Intervention – A Starting Point For Change
An intervention is a well planned, structured, highly personalized process where family and/or friends come together with one goal in mind: To help the suffering loved one agree to enter a recommended treatment program so that he or she can begin the process of recovery. Thisprocess breaks through the denial of someone who is struggling with an eating disorder, and is delivered in an environment that maintains the self-respect of the suffering individual, while avoiding old patterns of resentment, shame, or blame.
As you may have noticed, the key word above is “process.” An Intervention is not a random “event” that depends on luck or happenstance for a successful outcome. When orchestrated by family members or concerned friends, who though well meaning, are themselves victims of the destructive nature of disordered eating, old patterns of behavior or familiar dialogue typically follow. The stage is set for yet another confrontational event. The suffering individual uses the confrontation to add another layer to the wall of denial behind which they take refuge. Individuals caught in the cycle of destructive behavior become masters at defiance and manipulation. Events such as these leave families divided, and the suffering individual angry, hurt – and paradoxically – in charge! An Intervention conducted with love, care and concern, and facilitated by a trained and experienced professional, presents a very different scenario.
First, Interventions must be designed to meet the unique needs of individuals who are struggling with an eating disorder. In addition, training of each participant, facilitated by a professional Interventionist, is crucial to avoiding the type of confrontational event described earlier. Two of the most important components in an Intervention are the preparation and the selection of the team that will participate.
A Family Intervention deals with family members who are typically tired, angry, frustrated, unsure, confused and afraid. It is hard to admit that their loved one’s broken promises and abuse has taken a toll on the family, making them all victims of the harmful and vicious cycle of destructive behavior. One by one, they have been hurt and used in attempts to offer their loved one, “just one more chance.” The Family Intervention process involves unifying the family in a common strategy that focuses on healthy dynamics and setting boundaries for new patterns of behavior. This is accomplished through the carefully structured training and preparation phase. It is crucial that time for such preparation be set-aside in advance. While the focus of a Family Intervention will always remain on the suffering individual, the process will bring healing and restoration to families that have been devastated and divided.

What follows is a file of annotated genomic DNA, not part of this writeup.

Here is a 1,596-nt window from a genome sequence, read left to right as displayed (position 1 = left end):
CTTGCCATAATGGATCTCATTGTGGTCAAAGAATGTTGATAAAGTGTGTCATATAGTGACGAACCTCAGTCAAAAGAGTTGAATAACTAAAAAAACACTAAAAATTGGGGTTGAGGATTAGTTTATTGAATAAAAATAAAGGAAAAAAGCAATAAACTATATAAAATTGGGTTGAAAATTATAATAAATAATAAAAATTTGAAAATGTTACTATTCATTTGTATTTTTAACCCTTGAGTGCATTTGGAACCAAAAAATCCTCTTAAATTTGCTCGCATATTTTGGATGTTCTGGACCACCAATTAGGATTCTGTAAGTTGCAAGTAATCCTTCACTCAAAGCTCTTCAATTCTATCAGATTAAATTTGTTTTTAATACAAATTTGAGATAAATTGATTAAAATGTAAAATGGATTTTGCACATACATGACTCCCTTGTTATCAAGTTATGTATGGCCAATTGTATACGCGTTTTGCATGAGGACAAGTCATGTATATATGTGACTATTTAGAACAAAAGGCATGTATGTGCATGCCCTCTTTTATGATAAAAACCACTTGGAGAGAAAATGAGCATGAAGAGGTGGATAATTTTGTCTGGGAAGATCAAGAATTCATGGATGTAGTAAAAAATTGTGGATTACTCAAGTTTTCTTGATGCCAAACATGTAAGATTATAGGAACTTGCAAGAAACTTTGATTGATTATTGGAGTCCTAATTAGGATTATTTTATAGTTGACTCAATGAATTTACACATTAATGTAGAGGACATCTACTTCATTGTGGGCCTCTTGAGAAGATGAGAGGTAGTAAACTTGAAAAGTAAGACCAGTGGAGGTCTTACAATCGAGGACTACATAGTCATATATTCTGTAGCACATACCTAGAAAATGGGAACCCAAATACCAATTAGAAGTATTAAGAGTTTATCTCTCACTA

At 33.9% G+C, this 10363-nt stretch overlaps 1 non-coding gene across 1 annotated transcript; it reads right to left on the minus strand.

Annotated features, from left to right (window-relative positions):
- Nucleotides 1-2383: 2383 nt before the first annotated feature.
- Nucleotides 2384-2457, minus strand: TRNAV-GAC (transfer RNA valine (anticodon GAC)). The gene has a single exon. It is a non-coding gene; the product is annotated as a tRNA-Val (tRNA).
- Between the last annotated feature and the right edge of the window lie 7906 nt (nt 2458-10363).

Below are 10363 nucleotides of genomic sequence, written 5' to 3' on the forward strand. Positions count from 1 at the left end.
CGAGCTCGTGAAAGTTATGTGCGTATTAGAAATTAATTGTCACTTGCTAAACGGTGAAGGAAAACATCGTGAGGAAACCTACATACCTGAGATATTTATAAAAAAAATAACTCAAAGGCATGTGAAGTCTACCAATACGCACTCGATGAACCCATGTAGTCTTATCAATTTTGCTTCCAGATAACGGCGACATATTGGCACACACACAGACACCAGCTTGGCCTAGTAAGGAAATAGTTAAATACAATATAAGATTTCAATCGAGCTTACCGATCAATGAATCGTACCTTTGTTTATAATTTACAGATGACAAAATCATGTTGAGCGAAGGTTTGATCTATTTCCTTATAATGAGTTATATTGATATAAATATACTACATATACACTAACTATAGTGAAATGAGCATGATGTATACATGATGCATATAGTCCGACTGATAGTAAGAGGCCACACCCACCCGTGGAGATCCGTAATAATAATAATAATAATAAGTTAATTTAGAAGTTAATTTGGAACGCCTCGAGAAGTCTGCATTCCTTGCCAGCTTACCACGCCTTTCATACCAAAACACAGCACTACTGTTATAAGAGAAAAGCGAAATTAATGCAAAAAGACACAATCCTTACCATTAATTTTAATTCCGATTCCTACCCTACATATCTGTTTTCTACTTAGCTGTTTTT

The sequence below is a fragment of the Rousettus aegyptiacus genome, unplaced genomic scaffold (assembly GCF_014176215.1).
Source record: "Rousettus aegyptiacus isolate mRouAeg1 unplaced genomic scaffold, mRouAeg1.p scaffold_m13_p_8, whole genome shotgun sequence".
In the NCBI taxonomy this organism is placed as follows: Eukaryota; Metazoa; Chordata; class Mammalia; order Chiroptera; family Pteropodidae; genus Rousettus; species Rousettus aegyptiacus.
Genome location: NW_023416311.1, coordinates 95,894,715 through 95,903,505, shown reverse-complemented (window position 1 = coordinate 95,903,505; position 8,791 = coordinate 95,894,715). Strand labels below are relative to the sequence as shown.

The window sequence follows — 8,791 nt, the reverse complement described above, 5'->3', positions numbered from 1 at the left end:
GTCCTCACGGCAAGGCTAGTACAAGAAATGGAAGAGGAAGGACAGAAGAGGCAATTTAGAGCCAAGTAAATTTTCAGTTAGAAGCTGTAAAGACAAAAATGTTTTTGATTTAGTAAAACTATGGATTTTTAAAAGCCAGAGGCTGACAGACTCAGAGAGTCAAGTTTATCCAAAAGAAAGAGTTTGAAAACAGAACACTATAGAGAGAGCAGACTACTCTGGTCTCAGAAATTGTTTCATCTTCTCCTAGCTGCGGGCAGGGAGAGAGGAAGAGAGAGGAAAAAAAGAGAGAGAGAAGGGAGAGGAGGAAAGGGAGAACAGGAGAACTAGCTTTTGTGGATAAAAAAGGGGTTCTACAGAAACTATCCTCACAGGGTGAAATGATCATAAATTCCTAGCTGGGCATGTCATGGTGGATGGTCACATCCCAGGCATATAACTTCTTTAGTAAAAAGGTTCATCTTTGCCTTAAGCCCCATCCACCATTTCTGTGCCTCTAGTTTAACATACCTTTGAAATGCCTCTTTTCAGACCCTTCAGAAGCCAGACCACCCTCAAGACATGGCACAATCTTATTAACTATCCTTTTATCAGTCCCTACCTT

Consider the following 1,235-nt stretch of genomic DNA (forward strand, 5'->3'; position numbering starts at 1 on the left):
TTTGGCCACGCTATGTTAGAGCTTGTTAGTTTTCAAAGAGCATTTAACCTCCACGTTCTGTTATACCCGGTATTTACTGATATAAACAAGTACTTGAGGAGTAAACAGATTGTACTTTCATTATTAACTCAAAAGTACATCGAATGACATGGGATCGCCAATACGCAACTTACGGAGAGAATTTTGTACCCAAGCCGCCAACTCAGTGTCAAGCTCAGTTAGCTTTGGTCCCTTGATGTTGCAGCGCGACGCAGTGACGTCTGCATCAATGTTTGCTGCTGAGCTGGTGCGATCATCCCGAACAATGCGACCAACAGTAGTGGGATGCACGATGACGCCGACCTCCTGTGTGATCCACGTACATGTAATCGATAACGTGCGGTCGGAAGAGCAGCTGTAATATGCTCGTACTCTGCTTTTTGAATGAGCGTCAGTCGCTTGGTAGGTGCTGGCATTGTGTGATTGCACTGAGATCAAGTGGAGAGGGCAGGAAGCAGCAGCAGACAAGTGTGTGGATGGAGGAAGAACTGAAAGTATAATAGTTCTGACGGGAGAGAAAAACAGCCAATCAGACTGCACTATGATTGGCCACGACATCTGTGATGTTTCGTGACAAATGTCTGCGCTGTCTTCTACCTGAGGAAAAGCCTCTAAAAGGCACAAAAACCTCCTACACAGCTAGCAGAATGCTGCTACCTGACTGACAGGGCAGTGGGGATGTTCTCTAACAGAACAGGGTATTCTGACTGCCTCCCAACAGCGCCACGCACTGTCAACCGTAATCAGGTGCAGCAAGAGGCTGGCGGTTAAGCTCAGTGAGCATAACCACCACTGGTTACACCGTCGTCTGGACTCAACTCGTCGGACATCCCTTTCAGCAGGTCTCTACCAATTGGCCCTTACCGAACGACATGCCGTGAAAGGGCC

Key to understanding the Intervention process is an awareness of what an Intervention is not. Intervention is not therapy. Once again, an Intervention has one goal: To help the suffering loved one agree to enter a recommended treatment program so that he or she can begin recovery. This means that the Intervention is not the appropriate time to list all the hurts each person has suffered. It is not the time to figure out the “why” of an eating disorder. It is also not the place to try to get the suffering individual to make long-term promises about behavior change. Most family members and friends have already tried these things and failed.
What should someone be looking for when seeking a professional Interventionist to assist in getting a loved one into treatment? An Interventionist should be specially trained and certified, and not only in the Intervention process. This individual should also be well versed in all forms of behavioral counseling disciplines so as to be able to recognize addictions, and other mental health disorders that occur in conjunction with the eating disorder (such as anxiety, depression, or personality disorders).
Guiding clients to treatment programs that are best suited to helping their suffering friend or loved one is a key responsibility of the Interventionist. The Interventionist should be able to provide concerned family members and friends a comprehensive list of such programs and assist their clients in making contact with the appropriate individual at each facility. Ask the Interventionist for references and about his or her credentials as well as participation in organizations such as the Association of Intervention Specialists. Talk with others who have used the services of the Interventionist you are interested in.
An Intervention is clearly successful when the individual enters treatment. It is also successful when friends and family become united in dealing with the issues that have been tearing them apart. Even when the individual does not choose treatment the day of the Intervention, the likelihood that he or she will make such a choice is greatly enhanced when the loved one can no longer drive a wedge between the team members. There is great strength in unity.
Jerry L. Law, D. Min., CDAAC, BRI-I
ISA Intervention and Recovery Specialists